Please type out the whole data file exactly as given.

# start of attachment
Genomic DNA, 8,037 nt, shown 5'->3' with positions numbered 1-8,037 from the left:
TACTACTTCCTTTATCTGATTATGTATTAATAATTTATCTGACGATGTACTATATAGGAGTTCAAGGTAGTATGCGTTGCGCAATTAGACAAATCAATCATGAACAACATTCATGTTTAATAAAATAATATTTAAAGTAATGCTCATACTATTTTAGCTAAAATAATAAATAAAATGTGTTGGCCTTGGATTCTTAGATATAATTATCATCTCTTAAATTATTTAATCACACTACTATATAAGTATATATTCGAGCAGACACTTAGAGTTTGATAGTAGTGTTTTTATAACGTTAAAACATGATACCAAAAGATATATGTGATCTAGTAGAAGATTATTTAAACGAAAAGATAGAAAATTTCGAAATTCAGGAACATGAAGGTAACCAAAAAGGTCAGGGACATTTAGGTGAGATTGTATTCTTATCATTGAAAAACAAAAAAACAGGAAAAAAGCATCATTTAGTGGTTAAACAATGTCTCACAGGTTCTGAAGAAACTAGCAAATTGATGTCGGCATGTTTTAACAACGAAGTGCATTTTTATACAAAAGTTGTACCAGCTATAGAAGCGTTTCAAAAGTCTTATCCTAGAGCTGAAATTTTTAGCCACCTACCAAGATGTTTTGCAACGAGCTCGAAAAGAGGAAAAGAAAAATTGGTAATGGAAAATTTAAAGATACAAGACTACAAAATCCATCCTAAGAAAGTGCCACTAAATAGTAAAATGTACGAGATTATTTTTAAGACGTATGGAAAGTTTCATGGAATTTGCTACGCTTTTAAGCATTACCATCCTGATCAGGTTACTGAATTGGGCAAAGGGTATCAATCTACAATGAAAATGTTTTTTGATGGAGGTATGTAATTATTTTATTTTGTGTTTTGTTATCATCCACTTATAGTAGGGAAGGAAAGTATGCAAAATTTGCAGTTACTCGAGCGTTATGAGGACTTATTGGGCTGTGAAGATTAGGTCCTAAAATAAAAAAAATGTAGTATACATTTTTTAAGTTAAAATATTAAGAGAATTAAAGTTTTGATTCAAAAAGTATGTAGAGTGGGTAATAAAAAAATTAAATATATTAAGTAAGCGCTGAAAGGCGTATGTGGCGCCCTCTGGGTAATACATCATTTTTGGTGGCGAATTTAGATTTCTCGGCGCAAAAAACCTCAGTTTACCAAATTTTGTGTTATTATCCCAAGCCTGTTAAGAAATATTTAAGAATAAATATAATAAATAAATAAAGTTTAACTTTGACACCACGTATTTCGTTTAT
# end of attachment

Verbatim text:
Genomic DNA, 8,037 nt, shown 5'->3' with positions numbered 1-8,037 from the left:
TACTACTTCCTTTATCTGATTATGTATTAATAATTTATCTGACGATGTACTATATAGGAGTTCAAGGTAGTATGCGTTGCGCAATTAGACAAATCAATCATGAACAACATTCATGTTTAATAAAATAATATTTAAAGTAATGCTCATACTATTTTAGCTAAAATAATAAATAAAATGTGTTGGCCTTGGATTCTTAGATATAATTATCATCTCTTAAATTATTTAATCACACTACTATATAAGTATATATTCGAGCAGACACTTAGAGTTTGATAGTAGTGTTTTTATAACGTTAAAACATGATACCAAAAGATATATGTGATCTAGTAGAAGATTATTTAAACGAAAAGATAGAAAATTTCGAAATTCAGGAACATGAAGGTAACCAAAAAGGTCAGGGACATTTAGGTGAGATTGTATTCTTATCATTGAAAAACAAAAAAACAGGAAAAAAGCATCATTTAGTGGTTAAACAATGTCTCACAGGTTCTGAAGAAACTAGCAAATTGATGTCGGCATGTTTTAACAACGAAGTGCATTTTTATACAAAAGTTGTACCAGCTATAGAAGCGTTTCAAAAGTCTTATCCTAGAGCTGAAATTTTTAGCCACCTACCAAGATGTTTTGCAACGAGCTCGAAAAGAGGAAAAGAAAAATTGGTAATGGAAAATTTAAAGATACAAGACTACAAAATCCATCCTAAGAAAGTGCCACTAAATAGTAAAATGTACGAGATTATTTTTAAGACGTATGGAAAGTTTCATGGAATTTGCTACGCTTTTAAGCATTACCATCCTGATCAGGTTACTGAATTGGGCAAAGGGTATCAATCTACAATGAAAATGTTTTTTGATGGAGGTATGTAATTATTTTATTTTGTGTTTTGTTATCATCCACTTATAGTAGGGAAGGAAAGTATGCAAAATTTGCAGTTACTCGAGCGTTATGAGGACTTATTGGGCTGTGAAGATTAGGTCCTAAAATAAAAAAAATGTAGTATACATTTTTTAAGTTAAAATATTAAGAGAATTAAAGTTTTGATTCAAAAAGTATGTAGAGTGGGTAATAAAAAAATTAAATATATTAAGTAAGCGCTGAAAGGCGTATGTGGCGCCCTCTGGGTAATACATCATTTTTGGTGGCGAATTTAGATTTCTCGGCGCAAAAAACCTCAGTTTACCAAATTTTGTGTTATTATCCCAAGCCTGTTAAGAAATATTTAAGAATAAATATAATAAATAAATAAAGTTTAACTTTGACACCACGTATTTCGTTTAT